Mother Courage and her Infuseion
June 16, 2009 1:18 PM   Subscribe

The Medill School of Journalism's Washington Program revealed its Pentagon Travel project last week (multimedia). Most privately paid for travel was found to be within the bounds of federal law, but some still show a clear conflict of interest. Key findings: From 1998 through 2007, sources outside the federal government paid for more than 22,000 trips worth at least $26 million. The medical industry paid for more travel than any other outside interest — more than $10 million for some 8,700 trips, or about 40 percent of all outside sponsored travel. Among the targets: military pharmacists, doctors, and others who administer the Pentagon’s $6 billion-plus annual budget for prescription drugs. Medill acquired 10 years worth of trip data and partnered with the Center for Public Integrity to form a searchable database which includes destination, date, sponsor, sponsor nationality, cost of trip or agency.
posted by Smedleyman (3 comments total) 4 users marked this as a favorite
Wow - kudos to the school for supporting some good investigative research, and for making this information available in the searchable database.

They should work on their support of print-friendly displays, though it might be just a fight between Firefox, NoScript and Flash. But why would a flash display need to be involved in a print display? But I digress.
posted by filthy light thief at 1:27 PM on June 16, 2009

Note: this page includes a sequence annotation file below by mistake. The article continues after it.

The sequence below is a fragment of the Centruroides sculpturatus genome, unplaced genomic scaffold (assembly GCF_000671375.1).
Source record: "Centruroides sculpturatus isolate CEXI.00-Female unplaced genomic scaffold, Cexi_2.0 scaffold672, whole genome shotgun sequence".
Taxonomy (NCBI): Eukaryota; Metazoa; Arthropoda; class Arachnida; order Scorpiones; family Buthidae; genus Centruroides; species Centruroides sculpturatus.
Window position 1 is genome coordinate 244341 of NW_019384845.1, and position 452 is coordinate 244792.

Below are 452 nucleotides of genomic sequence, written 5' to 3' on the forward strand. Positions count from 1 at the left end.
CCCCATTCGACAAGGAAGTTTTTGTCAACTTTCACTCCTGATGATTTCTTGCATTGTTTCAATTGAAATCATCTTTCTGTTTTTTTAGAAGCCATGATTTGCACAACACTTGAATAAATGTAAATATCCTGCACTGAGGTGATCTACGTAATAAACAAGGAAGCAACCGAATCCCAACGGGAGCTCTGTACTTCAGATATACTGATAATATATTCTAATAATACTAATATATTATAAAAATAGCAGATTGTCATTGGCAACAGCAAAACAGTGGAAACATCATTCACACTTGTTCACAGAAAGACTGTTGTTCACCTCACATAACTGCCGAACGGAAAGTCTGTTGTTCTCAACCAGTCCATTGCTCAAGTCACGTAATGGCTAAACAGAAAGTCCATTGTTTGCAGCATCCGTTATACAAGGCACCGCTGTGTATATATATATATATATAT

This is some cool stuff here, and I hope some good stuff comes from people poking around inside the database. There are almost undoubtedly some smoking guns in there.
posted by barnacles at 10:45 PM on June 16, 2009

The medical thing is something I find not so clear. Easy to cry fowl, but what about legitimate reasons? Manufacturers make new surgical tools, artificial body parts, and drugs, all the time. If they have new stuff to show off for handling the battle wounded, why shouldn't they pay for such trips? Ultimately, the question isn't about who pays for trips, but whether buying decisions are based on the facts, rather than the frills.

This is about stuff that saves lives of our military people. Innovation takes place all the time. Do you want some body to loose a life or limb, because the military buying people didn't know about some new tool that would have saved them? Or they heard about it, but didn't appreciate why it was special?
posted by Goofyy at 7:32 AM on June 17, 2009

« Older Authors Can Autograph It   |   CSS3 Now Newer »

This thread has been archived and is closed to new comments